- Equities lower after Monday rally. Stocks are down in early trading, a day removed from a broad advance in the major averages. WT crude oil is adding to yesterday’s more than 3% climb that boosted the energy sector to a 1.6% gain. Technology was also a big winner on the day, led by Berkshire Hathaway’s disclosure of a more than $1 billion position in Apple. Overnight, Asian equities finished mixed, with the Nikkei closing up 1.1% and the Shanghai Composite moving slightly lower; in afternoon trading, European markets are pulling back after hitting two-week highs earlier in the session. COMEX gold, Treasuries, and the dollar are all holding steady.
- Yield curve flattens to late 2007 level. A 0.08% decline in longer-dated Treasury yields (10- and 30-year) coupled with a slight rise in the 2-year Treasury yield, pushed the yield curve to its flattest level since 2007, just below the lows reached in March of this year. Despite a solid retail sales figure, weak retail earnings and a miss in jobless claims were drivers for reduced growth expectations, which pushed longer yields lower.
- Strong overseas demand for Treasuries evident in auction data. Despite Treasury yields at the bottom of their recent trading ranges, 3- and 10-year Treasury auctions received strong demand last week. The 30-year auction, although slightly weaker on an overall demand basis, witnessed very strong demand from foreign investors (indirect bidders), who took down an above-average 60% of the offering. Foreign demand for Treasuries remains strong in light of lower developed yields abroad and received an additional boost from Asian-based investors returning from the Golden Week holiday.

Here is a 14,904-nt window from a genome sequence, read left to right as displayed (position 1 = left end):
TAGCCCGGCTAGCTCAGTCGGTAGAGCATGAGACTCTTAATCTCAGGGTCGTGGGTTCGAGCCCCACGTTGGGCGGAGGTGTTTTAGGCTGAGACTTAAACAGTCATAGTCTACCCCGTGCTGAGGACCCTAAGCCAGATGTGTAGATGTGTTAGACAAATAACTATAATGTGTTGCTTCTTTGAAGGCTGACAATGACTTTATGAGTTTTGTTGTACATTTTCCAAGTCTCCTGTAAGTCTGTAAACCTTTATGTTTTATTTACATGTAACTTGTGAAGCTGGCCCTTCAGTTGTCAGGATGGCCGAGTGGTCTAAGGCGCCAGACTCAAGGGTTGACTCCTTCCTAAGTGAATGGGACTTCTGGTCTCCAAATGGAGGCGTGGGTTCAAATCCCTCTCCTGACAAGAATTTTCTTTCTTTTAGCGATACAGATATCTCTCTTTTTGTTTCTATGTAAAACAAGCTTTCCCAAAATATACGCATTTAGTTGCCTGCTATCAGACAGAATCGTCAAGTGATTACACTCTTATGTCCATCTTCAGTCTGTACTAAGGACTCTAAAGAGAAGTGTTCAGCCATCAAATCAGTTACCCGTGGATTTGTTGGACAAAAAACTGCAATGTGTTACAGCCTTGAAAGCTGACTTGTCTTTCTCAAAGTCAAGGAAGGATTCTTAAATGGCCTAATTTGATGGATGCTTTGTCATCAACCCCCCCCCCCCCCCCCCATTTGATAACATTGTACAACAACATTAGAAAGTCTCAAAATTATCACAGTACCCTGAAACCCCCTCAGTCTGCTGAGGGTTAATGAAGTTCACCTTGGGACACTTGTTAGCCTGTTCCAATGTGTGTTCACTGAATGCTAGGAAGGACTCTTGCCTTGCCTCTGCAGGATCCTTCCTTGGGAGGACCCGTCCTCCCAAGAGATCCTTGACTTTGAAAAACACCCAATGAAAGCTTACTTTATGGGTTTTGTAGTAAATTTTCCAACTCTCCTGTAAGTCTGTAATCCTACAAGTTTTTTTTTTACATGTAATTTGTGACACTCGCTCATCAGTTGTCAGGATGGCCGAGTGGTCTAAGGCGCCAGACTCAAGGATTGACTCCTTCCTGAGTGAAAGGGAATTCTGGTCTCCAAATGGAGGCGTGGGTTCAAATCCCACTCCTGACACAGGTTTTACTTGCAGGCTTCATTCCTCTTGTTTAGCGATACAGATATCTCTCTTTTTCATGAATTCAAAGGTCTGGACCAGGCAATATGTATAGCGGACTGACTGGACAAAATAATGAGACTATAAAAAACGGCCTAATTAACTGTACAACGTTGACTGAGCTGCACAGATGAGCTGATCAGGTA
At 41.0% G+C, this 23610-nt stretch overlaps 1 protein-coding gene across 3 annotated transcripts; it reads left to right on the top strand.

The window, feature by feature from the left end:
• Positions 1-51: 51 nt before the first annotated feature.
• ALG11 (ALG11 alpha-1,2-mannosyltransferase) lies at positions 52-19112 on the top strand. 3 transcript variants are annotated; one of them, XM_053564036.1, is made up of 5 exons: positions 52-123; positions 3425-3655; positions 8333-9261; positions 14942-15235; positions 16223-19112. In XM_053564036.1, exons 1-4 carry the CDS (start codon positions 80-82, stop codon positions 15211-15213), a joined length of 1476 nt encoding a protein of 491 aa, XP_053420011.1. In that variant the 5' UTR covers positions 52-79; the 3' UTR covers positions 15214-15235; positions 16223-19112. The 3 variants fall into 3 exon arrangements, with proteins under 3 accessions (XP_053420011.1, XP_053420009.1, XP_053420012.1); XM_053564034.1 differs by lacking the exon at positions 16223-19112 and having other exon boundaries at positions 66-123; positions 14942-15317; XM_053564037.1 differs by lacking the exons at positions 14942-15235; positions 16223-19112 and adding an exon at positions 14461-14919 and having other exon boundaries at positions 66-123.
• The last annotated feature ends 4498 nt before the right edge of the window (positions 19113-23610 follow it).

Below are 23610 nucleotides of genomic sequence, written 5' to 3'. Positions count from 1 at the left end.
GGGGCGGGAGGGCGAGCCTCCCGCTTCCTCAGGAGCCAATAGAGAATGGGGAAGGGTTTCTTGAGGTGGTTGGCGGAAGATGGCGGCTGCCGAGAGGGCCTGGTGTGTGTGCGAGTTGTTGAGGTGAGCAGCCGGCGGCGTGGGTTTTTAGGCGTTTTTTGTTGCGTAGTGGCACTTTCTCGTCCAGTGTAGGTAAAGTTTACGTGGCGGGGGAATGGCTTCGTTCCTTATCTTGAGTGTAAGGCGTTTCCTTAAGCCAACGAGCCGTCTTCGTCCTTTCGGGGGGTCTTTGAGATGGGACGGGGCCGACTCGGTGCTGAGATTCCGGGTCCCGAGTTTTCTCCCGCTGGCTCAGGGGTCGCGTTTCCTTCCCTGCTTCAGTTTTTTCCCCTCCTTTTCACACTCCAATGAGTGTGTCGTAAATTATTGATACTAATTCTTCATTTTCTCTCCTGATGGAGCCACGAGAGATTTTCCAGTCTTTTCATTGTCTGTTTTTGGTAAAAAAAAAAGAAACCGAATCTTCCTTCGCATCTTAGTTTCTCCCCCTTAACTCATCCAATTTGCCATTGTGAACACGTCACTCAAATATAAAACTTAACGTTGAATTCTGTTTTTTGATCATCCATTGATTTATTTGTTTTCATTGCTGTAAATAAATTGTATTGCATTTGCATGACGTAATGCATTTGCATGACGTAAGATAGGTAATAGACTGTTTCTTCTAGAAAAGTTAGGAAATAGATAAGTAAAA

- The opportunity in mortgage-backed securities (MBS). Although MBS valuations are only average, a sluggish start to 2016 and scenario analysis show the sector may add value in a continuation of the range-bound trading environment that has characterized high-quality bonds. MBS may offer benefits in a flat to rising rate environment. We discuss this in more detail in this week’s Bond Market Perspectives, due out later today.
- Oil gives high-yield a helping hand…again. Although it was a down week for equities, high-yield (represented by the Barclays U.S. High Yield Index) returned 0.5% last week and outperformed the Barclays Aggregate, despite the headwind of investor outflows. A 3% rise in oil prices, which continued Monday and powered high-yield bond prices again, helped further defuse default fears and offset poor sentiment from the stock market declines. Flow data indicate that investors are moving up in quality from high-yield to investment-grade corporates, but flows do not necessarily dictate performance. Investment-grade corporate funds received their 10th straight week of inflows with $1.1B in inflows last week, following $2.1B the week prior. High-yield flows were nearly opposite, with a $1.9B outflow last week and $1.8B the week prior, per Lipper data.